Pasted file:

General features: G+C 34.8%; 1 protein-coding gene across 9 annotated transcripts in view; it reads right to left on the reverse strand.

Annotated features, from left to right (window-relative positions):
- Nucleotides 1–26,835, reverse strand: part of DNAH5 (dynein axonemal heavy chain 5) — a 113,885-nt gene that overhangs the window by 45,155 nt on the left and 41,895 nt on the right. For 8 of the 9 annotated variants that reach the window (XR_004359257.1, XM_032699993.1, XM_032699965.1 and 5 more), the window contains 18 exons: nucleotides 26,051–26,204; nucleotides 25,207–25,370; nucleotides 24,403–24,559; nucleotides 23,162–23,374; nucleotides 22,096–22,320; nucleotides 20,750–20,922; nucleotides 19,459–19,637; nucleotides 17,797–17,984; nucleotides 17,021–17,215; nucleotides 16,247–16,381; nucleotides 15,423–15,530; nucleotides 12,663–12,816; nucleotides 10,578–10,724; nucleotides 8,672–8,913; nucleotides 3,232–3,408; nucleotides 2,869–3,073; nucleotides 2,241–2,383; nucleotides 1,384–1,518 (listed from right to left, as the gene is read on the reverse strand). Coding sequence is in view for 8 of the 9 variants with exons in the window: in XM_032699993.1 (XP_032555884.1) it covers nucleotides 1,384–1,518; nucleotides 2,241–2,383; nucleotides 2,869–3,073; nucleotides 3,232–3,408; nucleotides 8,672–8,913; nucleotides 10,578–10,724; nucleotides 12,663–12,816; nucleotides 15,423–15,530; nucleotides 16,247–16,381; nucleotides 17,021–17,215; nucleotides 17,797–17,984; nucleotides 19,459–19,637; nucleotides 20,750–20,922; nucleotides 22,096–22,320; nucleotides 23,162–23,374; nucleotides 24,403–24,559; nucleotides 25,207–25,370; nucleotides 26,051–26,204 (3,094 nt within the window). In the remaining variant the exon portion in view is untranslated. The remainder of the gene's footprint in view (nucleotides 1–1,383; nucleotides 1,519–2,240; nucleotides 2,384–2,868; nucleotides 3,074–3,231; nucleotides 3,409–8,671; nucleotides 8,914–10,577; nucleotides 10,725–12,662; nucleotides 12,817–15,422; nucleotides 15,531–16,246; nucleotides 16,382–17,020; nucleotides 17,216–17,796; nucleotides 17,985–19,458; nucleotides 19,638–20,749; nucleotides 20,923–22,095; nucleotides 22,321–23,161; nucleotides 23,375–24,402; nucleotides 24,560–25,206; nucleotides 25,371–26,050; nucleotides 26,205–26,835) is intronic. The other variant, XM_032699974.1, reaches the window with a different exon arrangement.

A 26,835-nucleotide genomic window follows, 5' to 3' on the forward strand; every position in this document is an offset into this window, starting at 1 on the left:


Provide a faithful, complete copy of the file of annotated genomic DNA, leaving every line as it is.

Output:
General features: G+C 34.8%; 1 protein-coding gene across 9 annotated transcripts in view; it reads right to left on the reverse strand.

Annotated features, from left to right (window-relative positions):
- Nucleotides 1–26,835, reverse strand: part of DNAH5 (dynein axonemal heavy chain 5) — a 113,885-nt gene that overhangs the window by 45,155 nt on the left and 41,895 nt on the right. For 8 of the 9 annotated variants that reach the window (XR_004359257.1, XM_032699993.1, XM_032699965.1 and 5 more), the window contains 18 exons: nucleotides 26,051–26,204; nucleotides 25,207–25,370; nucleotides 24,403–24,559; nucleotides 23,162–23,374; nucleotides 22,096–22,320; nucleotides 20,750–20,922; nucleotides 19,459–19,637; nucleotides 17,797–17,984; nucleotides 17,021–17,215; nucleotides 16,247–16,381; nucleotides 15,423–15,530; nucleotides 12,663–12,816; nucleotides 10,578–10,724; nucleotides 8,672–8,913; nucleotides 3,232–3,408; nucleotides 2,869–3,073; nucleotides 2,241–2,383; nucleotides 1,384–1,518 (listed from right to left, as the gene is read on the reverse strand). Coding sequence is in view for 8 of the 9 variants with exons in the window: in XM_032699993.1 (XP_032555884.1) it covers nucleotides 1,384–1,518; nucleotides 2,241–2,383; nucleotides 2,869–3,073; nucleotides 3,232–3,408; nucleotides 8,672–8,913; nucleotides 10,578–10,724; nucleotides 12,663–12,816; nucleotides 15,423–15,530; nucleotides 16,247–16,381; nucleotides 17,021–17,215; nucleotides 17,797–17,984; nucleotides 19,459–19,637; nucleotides 20,750–20,922; nucleotides 22,096–22,320; nucleotides 23,162–23,374; nucleotides 24,403–24,559; nucleotides 25,207–25,370; nucleotides 26,051–26,204 (3,094 nt within the window). In the remaining variant the exon portion in view is untranslated. The remainder of the gene's footprint in view (nucleotides 1–1,383; nucleotides 1,519–2,240; nucleotides 2,384–2,868; nucleotides 3,074–3,231; nucleotides 3,409–8,671; nucleotides 8,914–10,577; nucleotides 10,725–12,662; nucleotides 12,817–15,422; nucleotides 15,531–16,246; nucleotides 16,382–17,020; nucleotides 17,216–17,796; nucleotides 17,985–19,458; nucleotides 19,638–20,749; nucleotides 20,923–22,095; nucleotides 22,321–23,161; nucleotides 23,375–24,402; nucleotides 24,560–25,206; nucleotides 25,371–26,050; nucleotides 26,205–26,835) is intronic. The other variant, XM_032699974.1, reaches the window with a different exon arrangement.

A 26,835-nucleotide genomic window follows, 5' to 3' on the forward strand; every position in this document is an offset into this window, starting at 1 on the left: